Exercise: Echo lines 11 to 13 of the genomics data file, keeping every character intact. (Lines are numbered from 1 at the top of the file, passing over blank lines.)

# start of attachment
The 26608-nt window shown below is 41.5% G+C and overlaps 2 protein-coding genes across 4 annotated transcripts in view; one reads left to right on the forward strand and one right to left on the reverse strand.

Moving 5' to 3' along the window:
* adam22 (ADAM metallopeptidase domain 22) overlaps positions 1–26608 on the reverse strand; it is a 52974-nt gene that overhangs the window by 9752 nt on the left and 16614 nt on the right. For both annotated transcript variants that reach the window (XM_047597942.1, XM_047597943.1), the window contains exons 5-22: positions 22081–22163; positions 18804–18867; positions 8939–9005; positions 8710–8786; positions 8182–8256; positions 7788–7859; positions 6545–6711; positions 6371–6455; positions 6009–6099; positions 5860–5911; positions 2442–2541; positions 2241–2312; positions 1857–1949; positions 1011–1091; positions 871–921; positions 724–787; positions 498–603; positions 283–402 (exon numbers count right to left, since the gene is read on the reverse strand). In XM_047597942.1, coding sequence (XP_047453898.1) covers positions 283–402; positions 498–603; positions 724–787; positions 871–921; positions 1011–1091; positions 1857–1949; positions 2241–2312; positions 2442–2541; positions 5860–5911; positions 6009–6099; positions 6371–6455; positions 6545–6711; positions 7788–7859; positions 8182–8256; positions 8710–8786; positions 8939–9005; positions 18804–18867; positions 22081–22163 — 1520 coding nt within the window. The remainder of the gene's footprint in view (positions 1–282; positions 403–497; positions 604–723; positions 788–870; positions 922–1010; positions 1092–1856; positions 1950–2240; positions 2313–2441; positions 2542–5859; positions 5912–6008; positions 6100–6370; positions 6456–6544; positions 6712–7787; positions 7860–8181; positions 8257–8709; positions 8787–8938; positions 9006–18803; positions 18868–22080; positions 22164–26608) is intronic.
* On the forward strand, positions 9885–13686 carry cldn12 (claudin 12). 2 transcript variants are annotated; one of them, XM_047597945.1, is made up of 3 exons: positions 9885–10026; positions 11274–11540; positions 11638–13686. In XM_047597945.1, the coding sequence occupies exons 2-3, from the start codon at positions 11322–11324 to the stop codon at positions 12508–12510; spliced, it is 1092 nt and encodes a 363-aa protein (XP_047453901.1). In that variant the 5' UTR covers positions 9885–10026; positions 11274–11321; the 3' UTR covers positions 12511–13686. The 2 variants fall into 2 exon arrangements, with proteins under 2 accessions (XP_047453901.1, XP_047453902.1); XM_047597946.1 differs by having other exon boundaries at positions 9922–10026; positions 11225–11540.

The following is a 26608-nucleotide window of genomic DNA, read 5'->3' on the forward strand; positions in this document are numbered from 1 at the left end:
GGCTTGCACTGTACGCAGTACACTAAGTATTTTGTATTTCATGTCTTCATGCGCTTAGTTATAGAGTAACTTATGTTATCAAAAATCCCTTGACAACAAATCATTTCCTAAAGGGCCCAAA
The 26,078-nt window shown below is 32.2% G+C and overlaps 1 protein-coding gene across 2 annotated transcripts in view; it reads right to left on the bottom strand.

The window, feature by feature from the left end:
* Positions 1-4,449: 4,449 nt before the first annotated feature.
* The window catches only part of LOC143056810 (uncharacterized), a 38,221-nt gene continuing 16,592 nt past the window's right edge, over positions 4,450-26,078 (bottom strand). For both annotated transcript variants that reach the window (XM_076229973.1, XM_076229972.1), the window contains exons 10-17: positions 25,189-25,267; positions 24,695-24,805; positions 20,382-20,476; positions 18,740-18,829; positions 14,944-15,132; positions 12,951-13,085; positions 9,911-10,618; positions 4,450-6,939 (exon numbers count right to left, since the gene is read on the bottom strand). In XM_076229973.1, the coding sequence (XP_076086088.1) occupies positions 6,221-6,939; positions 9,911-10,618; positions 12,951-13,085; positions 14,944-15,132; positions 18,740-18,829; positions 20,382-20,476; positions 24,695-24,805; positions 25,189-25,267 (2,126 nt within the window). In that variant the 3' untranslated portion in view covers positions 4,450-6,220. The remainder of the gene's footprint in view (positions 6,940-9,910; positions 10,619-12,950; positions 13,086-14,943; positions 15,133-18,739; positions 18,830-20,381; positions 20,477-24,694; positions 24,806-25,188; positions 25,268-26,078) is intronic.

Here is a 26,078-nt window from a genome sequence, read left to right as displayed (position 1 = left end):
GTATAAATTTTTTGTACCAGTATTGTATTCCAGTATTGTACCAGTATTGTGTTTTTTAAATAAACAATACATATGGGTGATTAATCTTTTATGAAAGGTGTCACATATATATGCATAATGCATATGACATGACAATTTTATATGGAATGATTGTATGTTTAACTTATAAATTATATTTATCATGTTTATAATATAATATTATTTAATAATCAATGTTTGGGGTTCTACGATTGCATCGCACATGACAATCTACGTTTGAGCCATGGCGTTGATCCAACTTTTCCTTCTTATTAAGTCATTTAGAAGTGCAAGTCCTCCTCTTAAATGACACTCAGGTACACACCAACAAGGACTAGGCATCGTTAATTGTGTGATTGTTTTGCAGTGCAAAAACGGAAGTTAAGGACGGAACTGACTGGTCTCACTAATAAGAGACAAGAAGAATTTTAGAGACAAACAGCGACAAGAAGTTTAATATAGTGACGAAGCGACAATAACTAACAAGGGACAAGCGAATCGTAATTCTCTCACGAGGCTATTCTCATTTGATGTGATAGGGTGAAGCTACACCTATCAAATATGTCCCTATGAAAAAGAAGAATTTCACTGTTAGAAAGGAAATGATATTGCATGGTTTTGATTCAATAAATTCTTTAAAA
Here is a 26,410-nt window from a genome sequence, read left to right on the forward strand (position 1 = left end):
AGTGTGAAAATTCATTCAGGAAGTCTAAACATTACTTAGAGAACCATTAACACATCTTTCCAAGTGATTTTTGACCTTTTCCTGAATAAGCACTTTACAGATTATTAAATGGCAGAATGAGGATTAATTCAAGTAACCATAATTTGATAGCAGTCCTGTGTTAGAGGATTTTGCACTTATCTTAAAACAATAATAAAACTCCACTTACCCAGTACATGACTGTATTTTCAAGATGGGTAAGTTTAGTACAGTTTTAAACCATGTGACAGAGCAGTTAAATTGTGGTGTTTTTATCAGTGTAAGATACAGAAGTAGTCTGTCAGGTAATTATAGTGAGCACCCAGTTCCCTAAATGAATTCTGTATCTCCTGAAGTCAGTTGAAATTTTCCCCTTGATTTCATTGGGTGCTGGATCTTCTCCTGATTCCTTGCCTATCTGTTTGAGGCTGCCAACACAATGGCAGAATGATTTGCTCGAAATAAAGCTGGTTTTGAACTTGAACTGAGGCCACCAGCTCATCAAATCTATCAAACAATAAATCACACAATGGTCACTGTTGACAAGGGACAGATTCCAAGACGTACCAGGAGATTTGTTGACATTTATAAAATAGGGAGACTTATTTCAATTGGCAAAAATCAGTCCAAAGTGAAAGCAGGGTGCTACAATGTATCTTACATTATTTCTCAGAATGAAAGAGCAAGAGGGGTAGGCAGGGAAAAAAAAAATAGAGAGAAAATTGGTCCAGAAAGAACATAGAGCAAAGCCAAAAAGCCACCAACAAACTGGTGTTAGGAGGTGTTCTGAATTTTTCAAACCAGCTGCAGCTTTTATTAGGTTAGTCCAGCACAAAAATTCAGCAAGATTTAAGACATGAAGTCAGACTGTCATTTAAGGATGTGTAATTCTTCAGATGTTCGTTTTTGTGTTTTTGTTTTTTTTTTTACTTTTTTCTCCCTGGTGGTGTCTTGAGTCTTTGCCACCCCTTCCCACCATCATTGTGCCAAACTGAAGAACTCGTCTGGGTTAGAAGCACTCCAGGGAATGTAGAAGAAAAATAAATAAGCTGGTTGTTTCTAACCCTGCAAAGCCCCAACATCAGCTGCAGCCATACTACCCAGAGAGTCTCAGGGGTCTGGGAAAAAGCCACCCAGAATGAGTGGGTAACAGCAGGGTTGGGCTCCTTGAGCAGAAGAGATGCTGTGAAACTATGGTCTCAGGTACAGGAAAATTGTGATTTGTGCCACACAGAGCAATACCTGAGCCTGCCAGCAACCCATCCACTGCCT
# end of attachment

Here is a 26,078-nt window from a genome sequence, read left to right as displayed (position 1 = left end):
GTATAAATTTTTTGTACCAGTATTGTATTCCAGTATTGTACCAGTATTGTGTTTTTTAAATAAACAATACATATGGGTGATTAATCTTTTATGAAAGGTGTCACATATATATGCATAATGCATATGACATGACAATTTTATATGGAATGATTGTATGTTTAACTTATAAATTATATTTATCATGTTTATAATATAATATTATTTAATAATCAATGTTTGGGGTTCTACGATTGCATCGCACATGACAATCTACGTTTGAGCCATGGCGTTGATCCAACTTTTCCTTCTTATTAAGTCATTTAGAAGTGCAAGTCCTCCTCTTAAATGACACTCAGGTACACACCAACAAGGACTAGGCATCGTTAATTGTGTGATTGTTTTGCAGTGCAAAAACGGAAGTTAAGGACGGAACTGACTGGTCTCACTAATAAGAGACAAGAAGAATTTTAGAGACAAACAGCGACAAGAAGTTTAATATAGTGACGAAGCGACAATAACTAACAAGGGACAAGCGAATCGTAATTCTCTCACGAGGCTATTCTCATTTGATGTGATAGGGTGAAGCTACACCTATCAAATATGTCCCTATGAAAAAGAAGAATTTCACTGTTAGAAAGGAAATGATATTGCATGGTTTTGATTCAATAAATTCTTTAAAA
Here is a 26,410-nt window from a genome sequence, read left to right on the forward strand (position 1 = left end):